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Prisoners and quarantined must have their health safeguarded

Prisoners and quarantined must have their health safeguarded

By Margaret Howkins*

Civil Liberties Australia has received letters from prisoners nationwide over the past two weeks, exposing the lack of preparation inside jails to cope with the Covid-19 crisis.

The conditions do not meet UN standards that Australia formally adopted in December 2017, prisoners say.

And now islands, military bases and city centre hotels – acting as Covid-19 temporary detention/quarantine centres – will all have to meet the same UN standards as well.

All “quarantine” localities will fall under the OPCAT jurisdiction, the UN says. That includes Rottnest Island, probably military bases and ships…and the hotels being commandeered by state governments to lockdown flight arrivals from overseas.

Inmates describe the conditions inside existing Australian prisons as extremely dangerous. “This place is a perfect breeding ground for mass infection and multiple deaths,” one prisoner wrote.

Prisoners say the conditions contravene state and territory prison and corrective services Acts. They say they are clearly contrary to the UN’s Optional Protocol to the Convention against Torture and Other Cruel, Inhuman or Degrading Treatment or Punishment (OPCAT).

Wolston prison in Qld: one bed of the two in a one-person cell obstructs the door, which is to the left of the photo. Pic: ABC News

Australia is a signatory to OPCAT: the federal government and each state and territory has formally signed on to abide by its rules.

But, prisoners say, there are major breaches taking place. Double the number of prisoners cram into tiny cells. Prisons in Queensland are operating at 130% capacity across the board: where there should be only 6000 prisoners, there are currently 9000.

Other states and territories have similar problems, either in their main jails or in juvenile detention centres, or both

In most prisons, only one doctor is available, frequently after 24 hours of waiting, usually in pain. “One Panadol is the cure-all,” prisoners say.

One Panadol will not meet Australia’s international obligations to prisoners and quarantined detainees.

The UN says formally, in a document released on 25 March 2020, that:

‘Prisoners should enjoy the same standards of health care
that are available in the community…’

“The Nelson Mandela Rules make it clear that ‘… Prisoners should enjoy the same standards of health care that are available in the community, and should have access to necessary health-care services free of charge without discrimination on the grounds of their legal status’.

“The prohibition of torture, cruel inhuman or degrading treatment or punishment cannot be derogated from, even during exceptional circumstances and emergencies which threaten the life of the nation.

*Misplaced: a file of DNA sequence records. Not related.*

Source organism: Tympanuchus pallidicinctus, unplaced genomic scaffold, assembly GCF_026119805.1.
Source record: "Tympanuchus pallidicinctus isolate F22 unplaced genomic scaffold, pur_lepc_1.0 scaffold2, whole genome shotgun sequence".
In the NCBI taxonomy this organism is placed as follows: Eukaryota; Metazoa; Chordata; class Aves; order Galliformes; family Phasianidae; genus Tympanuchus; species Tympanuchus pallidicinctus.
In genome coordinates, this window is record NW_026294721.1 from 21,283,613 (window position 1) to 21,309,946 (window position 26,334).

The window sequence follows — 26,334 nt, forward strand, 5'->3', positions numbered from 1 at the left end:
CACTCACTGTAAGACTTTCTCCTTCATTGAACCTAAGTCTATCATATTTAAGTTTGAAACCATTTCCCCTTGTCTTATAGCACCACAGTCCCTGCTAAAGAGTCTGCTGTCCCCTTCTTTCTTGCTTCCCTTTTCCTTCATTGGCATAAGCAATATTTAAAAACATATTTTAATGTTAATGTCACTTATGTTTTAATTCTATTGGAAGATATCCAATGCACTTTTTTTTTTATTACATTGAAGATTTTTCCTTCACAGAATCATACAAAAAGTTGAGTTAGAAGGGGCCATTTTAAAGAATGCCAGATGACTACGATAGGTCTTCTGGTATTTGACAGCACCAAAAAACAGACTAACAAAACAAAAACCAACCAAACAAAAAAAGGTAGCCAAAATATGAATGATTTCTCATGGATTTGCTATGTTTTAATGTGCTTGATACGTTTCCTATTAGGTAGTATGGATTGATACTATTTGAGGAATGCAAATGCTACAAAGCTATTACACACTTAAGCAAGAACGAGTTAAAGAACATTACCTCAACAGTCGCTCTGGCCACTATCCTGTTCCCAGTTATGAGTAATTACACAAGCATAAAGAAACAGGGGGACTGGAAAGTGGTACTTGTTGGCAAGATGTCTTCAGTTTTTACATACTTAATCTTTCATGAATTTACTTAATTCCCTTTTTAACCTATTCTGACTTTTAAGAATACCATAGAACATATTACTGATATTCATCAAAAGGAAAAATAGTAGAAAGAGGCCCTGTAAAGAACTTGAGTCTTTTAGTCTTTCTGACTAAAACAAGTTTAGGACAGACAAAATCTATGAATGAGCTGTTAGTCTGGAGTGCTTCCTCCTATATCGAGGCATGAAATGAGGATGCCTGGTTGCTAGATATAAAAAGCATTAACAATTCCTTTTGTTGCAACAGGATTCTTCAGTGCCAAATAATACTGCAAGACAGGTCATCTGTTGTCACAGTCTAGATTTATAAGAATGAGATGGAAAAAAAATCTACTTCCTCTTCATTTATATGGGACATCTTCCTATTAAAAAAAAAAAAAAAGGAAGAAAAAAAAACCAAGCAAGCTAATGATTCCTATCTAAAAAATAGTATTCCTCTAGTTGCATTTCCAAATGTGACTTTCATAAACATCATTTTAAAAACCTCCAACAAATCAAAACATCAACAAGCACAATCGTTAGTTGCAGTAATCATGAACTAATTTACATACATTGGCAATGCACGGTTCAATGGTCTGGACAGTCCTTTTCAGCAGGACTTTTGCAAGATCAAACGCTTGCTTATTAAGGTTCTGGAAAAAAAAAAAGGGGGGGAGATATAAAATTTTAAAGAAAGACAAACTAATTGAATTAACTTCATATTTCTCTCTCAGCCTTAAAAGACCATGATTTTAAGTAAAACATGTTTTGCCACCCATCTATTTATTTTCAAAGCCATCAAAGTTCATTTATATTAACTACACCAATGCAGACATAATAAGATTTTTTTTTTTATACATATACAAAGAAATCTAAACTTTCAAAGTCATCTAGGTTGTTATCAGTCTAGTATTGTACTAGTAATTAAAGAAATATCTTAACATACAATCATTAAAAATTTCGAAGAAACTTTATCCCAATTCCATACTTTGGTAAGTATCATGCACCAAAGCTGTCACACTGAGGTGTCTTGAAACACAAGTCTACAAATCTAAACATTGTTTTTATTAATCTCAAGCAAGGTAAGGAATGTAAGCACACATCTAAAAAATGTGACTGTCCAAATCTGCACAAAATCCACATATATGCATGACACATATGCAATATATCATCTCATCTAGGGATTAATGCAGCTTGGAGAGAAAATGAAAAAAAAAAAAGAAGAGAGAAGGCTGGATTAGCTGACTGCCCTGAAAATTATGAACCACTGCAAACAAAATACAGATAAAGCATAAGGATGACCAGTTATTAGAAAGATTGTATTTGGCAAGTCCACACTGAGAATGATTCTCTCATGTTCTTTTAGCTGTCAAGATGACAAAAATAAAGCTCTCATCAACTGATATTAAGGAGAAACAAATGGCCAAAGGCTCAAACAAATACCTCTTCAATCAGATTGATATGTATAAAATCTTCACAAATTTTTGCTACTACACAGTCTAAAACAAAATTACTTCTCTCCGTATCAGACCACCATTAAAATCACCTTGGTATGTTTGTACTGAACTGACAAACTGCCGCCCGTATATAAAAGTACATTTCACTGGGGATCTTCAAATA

“…any place where a person is held in quarantine and from which they are not free to leave is a place of deprivation of liberty for the purposes of the OPCAT.

“…all other places from which persons are prevented from leaving for similar purposes fall within the scope of the OPCAT mandate.

“…quarantine imposed for the public benefit…must not result in the ill-treatment of those detained: sufficient and appropriate measures should be put in place in order to prevent violations of the prohibition of ill-treatment,” the UN document says.

The UN urges states to:

“Place particular emphasis on places of detention where occupancy exceeds the official capacity, and where the official capacity is based on square metre-age per person which does not permit social distancing in accordance with the standard guidance given to the general population .”

In WA jails, the only measure apparently being taken to ward off Covid-19 is apparently A4 signs scattered around prisons, inmates say.

They are asking for:

a. lowest risk prisoners be released to isolate themselves.

b. a single cell for each and every prisoner.

c. basic hygiene resources for each cell.

d. tents or huts provided in the grounds or in nearby bush for isolation.

While NSW has committed to reducing prison numbers, it has released no clear details of how, who and how many will be released.

Will prisons cost lives?

Throughout Australia, CLA has been told by prisoners that: “COST – it would cost too much” – is the repeated response to prisoners’ requests for protection from the pandemic. The inmates believe prisoners are being effectively told by officers that their lives are worth less than other people’s.

Prisoners point out that many of them have been convicted on shabby, negligible evidence by corrupt or careless police and lawyers…and people “outside” should be aware this can happen to anyone, suddenly.

(A recent CLA study indicates that some 6% of prisoners in Australian jails for major crimes – murder, rape, gross bodily harm – may be wrongly convicted. For lesser crimes, the figure may rise to 10% of prisoners being innocent).

Prisoners writing from WA jails have said that a class action for medical neglect and civil compensation is inevitable if there are mass deaths in the state’s prisons. The same could be said for prisons – and quarantine locations – throughout Australia.

ENDS 200329

OPCAT notification:

Advice to States Parties and National Preventive Mechanisms relating to the Coronavirus Pandemic (2020)

Advice on compulsory quarantine for Coronavirus-COVID-19 (2020)

* Margaret Howkins is a Director of Civil Liberties Australia, based in Perth, WA.

CLA Civil Liberties Australia A04043

Box 3080 Weston Creek ACT 2611 Australia

Email: secretary [at]



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